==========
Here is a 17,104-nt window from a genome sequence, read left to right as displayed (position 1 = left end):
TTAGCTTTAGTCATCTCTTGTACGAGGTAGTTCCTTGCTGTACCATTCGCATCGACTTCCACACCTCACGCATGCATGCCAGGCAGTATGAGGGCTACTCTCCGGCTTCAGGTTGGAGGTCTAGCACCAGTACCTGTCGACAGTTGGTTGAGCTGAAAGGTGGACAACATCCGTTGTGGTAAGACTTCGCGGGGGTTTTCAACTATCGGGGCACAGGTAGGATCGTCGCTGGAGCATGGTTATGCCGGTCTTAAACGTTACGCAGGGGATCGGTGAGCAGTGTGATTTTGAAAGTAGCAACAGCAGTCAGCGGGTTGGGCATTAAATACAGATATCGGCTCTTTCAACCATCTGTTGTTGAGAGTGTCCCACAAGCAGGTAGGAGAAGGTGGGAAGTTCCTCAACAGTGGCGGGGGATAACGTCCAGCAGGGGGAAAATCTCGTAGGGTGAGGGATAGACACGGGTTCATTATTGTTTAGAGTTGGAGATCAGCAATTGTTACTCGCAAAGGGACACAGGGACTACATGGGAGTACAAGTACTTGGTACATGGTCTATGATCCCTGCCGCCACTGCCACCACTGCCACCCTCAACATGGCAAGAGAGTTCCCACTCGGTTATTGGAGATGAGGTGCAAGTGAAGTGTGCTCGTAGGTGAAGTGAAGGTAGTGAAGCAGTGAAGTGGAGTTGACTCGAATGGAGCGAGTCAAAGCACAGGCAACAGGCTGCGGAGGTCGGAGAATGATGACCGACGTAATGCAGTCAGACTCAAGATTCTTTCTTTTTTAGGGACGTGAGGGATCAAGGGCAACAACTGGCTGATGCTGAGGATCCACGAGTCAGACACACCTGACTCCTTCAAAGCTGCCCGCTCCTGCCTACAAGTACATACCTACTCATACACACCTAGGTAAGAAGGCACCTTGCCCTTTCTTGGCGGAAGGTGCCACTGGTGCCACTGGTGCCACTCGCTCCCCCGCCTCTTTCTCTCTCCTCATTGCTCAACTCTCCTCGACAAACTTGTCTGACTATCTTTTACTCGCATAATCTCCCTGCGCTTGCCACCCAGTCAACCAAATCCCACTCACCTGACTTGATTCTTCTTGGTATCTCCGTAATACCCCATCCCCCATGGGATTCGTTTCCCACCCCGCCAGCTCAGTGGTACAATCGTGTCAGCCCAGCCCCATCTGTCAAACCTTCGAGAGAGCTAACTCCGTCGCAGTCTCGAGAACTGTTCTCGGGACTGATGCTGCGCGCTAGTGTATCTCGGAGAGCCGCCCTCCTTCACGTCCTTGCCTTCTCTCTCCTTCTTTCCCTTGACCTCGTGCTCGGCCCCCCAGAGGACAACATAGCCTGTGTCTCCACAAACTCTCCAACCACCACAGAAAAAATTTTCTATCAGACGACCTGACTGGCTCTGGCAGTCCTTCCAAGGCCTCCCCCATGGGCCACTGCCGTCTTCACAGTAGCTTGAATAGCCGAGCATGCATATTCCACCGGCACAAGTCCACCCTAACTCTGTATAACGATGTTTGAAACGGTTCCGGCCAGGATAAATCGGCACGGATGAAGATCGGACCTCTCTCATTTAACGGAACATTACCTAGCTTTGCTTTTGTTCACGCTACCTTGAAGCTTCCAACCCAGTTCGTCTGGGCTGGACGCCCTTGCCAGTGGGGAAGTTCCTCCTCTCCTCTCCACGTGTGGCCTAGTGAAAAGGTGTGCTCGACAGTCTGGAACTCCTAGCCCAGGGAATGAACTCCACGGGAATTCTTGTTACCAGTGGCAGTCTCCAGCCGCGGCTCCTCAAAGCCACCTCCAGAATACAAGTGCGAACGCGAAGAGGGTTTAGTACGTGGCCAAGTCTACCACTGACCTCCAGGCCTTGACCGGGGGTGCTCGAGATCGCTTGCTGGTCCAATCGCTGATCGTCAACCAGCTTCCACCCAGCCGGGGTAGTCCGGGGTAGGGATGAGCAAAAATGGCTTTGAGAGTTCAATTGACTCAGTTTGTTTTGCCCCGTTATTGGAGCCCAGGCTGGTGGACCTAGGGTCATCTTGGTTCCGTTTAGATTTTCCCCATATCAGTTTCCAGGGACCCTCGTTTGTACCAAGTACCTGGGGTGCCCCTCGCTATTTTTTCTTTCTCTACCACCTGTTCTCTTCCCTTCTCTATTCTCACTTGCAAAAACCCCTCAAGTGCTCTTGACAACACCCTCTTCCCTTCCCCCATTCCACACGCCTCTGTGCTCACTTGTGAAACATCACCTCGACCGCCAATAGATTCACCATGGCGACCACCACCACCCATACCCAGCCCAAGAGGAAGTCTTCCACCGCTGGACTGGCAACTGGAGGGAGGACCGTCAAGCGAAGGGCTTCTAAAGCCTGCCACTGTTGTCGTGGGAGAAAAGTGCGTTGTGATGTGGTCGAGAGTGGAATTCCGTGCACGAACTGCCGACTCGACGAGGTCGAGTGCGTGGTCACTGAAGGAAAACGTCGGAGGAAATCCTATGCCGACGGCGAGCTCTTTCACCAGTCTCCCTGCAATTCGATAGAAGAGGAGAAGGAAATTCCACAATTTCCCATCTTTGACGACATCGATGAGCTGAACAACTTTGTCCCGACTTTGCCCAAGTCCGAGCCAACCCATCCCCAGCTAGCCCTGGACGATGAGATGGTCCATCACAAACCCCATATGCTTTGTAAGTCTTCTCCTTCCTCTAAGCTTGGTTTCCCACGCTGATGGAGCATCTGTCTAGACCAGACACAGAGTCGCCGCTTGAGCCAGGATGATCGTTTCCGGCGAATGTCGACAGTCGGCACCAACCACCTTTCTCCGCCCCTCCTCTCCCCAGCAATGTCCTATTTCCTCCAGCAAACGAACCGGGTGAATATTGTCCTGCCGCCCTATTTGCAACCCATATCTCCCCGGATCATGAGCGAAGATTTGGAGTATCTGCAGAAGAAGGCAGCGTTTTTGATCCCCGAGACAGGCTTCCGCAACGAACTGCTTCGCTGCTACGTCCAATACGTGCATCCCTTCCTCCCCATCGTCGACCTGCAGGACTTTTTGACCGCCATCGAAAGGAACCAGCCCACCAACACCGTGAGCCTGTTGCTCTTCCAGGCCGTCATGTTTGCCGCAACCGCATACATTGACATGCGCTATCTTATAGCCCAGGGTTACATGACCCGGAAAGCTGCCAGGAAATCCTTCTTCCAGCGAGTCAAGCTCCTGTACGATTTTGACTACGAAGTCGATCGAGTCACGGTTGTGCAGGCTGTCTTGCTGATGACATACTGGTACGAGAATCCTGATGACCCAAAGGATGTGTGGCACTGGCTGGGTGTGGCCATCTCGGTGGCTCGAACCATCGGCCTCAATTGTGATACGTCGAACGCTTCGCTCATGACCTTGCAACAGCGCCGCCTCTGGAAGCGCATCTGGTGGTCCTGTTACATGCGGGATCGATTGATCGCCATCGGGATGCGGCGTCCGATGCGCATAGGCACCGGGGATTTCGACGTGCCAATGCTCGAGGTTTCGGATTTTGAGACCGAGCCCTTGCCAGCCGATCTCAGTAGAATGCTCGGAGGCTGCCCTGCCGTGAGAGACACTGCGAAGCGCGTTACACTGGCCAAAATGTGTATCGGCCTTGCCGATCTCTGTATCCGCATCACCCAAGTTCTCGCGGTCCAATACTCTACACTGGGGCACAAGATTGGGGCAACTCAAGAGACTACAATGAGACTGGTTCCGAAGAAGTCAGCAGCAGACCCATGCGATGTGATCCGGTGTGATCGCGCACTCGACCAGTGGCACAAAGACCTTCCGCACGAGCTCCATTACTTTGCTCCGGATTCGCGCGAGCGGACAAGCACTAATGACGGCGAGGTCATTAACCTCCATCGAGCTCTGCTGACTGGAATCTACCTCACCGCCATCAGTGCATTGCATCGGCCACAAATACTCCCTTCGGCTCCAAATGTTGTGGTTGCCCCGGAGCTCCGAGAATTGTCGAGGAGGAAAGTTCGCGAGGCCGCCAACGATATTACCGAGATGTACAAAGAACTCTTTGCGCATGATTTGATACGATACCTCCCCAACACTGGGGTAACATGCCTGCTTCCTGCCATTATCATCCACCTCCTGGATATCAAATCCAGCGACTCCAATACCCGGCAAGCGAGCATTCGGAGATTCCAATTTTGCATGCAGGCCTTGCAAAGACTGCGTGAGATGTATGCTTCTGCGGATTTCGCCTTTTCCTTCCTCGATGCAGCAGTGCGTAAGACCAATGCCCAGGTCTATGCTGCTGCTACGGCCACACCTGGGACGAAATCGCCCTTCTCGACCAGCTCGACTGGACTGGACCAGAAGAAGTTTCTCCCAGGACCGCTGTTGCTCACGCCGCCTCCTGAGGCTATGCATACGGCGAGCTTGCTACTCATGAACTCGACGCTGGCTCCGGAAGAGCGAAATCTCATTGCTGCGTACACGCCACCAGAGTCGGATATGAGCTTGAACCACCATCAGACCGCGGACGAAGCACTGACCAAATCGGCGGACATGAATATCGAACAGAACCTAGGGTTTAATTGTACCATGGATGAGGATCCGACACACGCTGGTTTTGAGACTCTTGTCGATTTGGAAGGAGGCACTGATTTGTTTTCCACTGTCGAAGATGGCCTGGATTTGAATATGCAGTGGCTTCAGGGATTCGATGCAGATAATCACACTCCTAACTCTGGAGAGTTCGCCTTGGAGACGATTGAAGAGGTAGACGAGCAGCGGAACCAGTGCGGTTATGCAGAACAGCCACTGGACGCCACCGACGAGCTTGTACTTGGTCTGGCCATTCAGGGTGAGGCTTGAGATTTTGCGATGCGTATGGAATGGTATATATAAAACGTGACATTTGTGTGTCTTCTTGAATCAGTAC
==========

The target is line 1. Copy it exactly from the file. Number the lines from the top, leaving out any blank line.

Here is a 17,104-nt window from a genome sequence, read left to right as displayed (position 1 = left end):